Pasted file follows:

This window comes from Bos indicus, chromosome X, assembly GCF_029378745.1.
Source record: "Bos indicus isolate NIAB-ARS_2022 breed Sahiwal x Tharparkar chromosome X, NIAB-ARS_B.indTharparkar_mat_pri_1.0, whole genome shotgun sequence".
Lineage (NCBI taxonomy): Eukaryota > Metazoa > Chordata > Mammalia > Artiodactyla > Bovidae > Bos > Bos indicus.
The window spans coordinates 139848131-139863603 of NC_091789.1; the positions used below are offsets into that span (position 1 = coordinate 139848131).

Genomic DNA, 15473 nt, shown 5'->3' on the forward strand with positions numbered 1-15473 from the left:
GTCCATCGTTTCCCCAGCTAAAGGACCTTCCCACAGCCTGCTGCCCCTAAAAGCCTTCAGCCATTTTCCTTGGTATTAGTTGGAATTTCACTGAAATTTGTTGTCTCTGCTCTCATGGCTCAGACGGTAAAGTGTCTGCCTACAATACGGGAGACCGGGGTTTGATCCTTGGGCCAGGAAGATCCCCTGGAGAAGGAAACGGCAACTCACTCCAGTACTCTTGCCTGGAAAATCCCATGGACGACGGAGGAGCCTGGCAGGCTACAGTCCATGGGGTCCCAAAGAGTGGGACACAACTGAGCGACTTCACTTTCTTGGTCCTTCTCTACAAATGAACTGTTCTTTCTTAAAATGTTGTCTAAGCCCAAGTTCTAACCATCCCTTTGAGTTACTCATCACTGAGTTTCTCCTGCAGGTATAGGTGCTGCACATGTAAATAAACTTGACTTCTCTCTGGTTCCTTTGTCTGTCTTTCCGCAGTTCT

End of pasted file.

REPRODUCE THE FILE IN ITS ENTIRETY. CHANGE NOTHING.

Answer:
This window comes from Bos indicus, chromosome X, assembly GCF_029378745.1.
Source record: "Bos indicus isolate NIAB-ARS_2022 breed Sahiwal x Tharparkar chromosome X, NIAB-ARS_B.indTharparkar_mat_pri_1.0, whole genome shotgun sequence".
Lineage (NCBI taxonomy): Eukaryota > Metazoa > Chordata > Mammalia > Artiodactyla > Bovidae > Bos > Bos indicus.
The window spans coordinates 139848131-139863603 of NC_091789.1; the positions used below are offsets into that span (position 1 = coordinate 139848131).

Genomic DNA, 15473 nt, shown 5'->3' on the forward strand with positions numbered 1-15473 from the left:
GTCCATCGTTTCCCCAGCTAAAGGACCTTCCCACAGCCTGCTGCCCCTAAAAGCCTTCAGCCATTTTCCTTGGTATTAGTTGGAATTTCACTGAAATTTGTTGTCTCTGCTCTCATGGCTCAGACGGTAAAGTGTCTGCCTACAATACGGGAGACCGGGGTTTGATCCTTGGGCCAGGAAGATCCCCTGGAGAAGGAAACGGCAACTCACTCCAGTACTCTTGCCTGGAAAATCCCATGGACGACGGAGGAGCCTGGCAGGCTACAGTCCATGGGGTCCCAAAGAGTGGGACACAACTGAGCGACTTCACTTTCTTGGTCCTTCTCTACAAATGAACTGTTCTTTCTTAAAATGTTGTCTAAGCCCAAGTTCTAACCATCCCTTTGAGTTACTCATCACTGAGTTTCTCCTGCAGGTATAGGTGCTGCACATGTAAATAAACTTGACTTCTCTCTGGTTCCTTTGTCTGTCTTTCCGCAGTTCT